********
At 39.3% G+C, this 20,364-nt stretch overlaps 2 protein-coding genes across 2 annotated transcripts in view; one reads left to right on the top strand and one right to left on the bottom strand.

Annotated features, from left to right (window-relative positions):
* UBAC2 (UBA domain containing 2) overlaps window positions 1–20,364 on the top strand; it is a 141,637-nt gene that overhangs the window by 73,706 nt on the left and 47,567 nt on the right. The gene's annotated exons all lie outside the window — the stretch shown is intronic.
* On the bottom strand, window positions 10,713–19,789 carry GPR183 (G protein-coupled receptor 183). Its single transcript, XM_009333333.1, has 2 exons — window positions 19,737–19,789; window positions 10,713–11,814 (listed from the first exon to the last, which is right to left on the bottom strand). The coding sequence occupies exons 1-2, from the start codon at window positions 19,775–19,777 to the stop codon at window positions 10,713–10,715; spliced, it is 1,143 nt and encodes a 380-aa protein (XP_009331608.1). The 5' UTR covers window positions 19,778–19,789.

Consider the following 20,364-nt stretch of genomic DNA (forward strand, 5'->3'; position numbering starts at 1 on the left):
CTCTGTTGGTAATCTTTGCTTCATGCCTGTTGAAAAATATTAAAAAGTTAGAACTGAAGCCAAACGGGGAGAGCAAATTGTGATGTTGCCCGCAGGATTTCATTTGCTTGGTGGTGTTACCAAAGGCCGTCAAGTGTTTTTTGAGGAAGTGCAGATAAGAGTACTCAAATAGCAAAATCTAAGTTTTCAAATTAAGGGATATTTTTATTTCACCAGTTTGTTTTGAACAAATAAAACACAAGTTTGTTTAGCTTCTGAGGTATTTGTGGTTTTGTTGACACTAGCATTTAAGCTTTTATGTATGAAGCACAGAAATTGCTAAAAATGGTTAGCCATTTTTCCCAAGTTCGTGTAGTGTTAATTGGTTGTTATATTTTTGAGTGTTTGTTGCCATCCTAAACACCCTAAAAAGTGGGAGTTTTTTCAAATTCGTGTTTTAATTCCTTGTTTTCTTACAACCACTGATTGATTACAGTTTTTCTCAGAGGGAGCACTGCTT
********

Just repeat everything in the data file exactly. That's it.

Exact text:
At 39.3% G+C, this 20,364-nt stretch overlaps 2 protein-coding genes across 2 annotated transcripts in view; one reads left to right on the top strand and one right to left on the bottom strand.

Annotated features, from left to right (window-relative positions):
* UBAC2 (UBA domain containing 2) overlaps window positions 1–20,364 on the top strand; it is a 141,637-nt gene that overhangs the window by 73,706 nt on the left and 47,567 nt on the right. The gene's annotated exons all lie outside the window — the stretch shown is intronic.
* On the bottom strand, window positions 10,713–19,789 carry GPR183 (G protein-coupled receptor 183). Its single transcript, XM_009333333.1, has 2 exons — window positions 19,737–19,789; window positions 10,713–11,814 (listed from the first exon to the last, which is right to left on the bottom strand). The coding sequence occupies exons 1-2, from the start codon at window positions 19,775–19,777 to the stop codon at window positions 10,713–10,715; spliced, it is 1,143 nt and encodes a 380-aa protein (XP_009331608.1). The 5' UTR covers window positions 19,778–19,789.

Consider the following 20,364-nt stretch of genomic DNA (forward strand, 5'->3'; position numbering starts at 1 on the left):
CTCTGTTGGTAATCTTTGCTTCATGCCTGTTGAAAAATATTAAAAAGTTAGAACTGAAGCCAAACGGGGAGAGCAAATTGTGATGTTGCCCGCAGGATTTCATTTGCTTGGTGGTGTTACCAAAGGCCGTCAAGTGTTTTTTGAGGAAGTGCAGATAAGAGTACTCAAATAGCAAAATCTAAGTTTTCAAATTAAGGGATATTTTTATTTCACCAGTTTGTTTTGAACAAATAAAACACAAGTTTGTTTAGCTTCTGAGGTATTTGTGGTTTTGTTGACACTAGCATTTAAGCTTTTATGTATGAAGCACAGAAATTGCTAAAAATGGTTAGCCATTTTTCCCAAGTTCGTGTAGTGTTAATTGGTTGTTATATTTTTGAGTGTTTGTTGCCATCCTAAACACCCTAAAAAGTGGGAGTTTTTTCAAATTCGTGTTTTAATTCCTTGTTTTCTTACAACCACTGATTGATTACAGTTTTTCTCAGAGGGAGCACTGCTT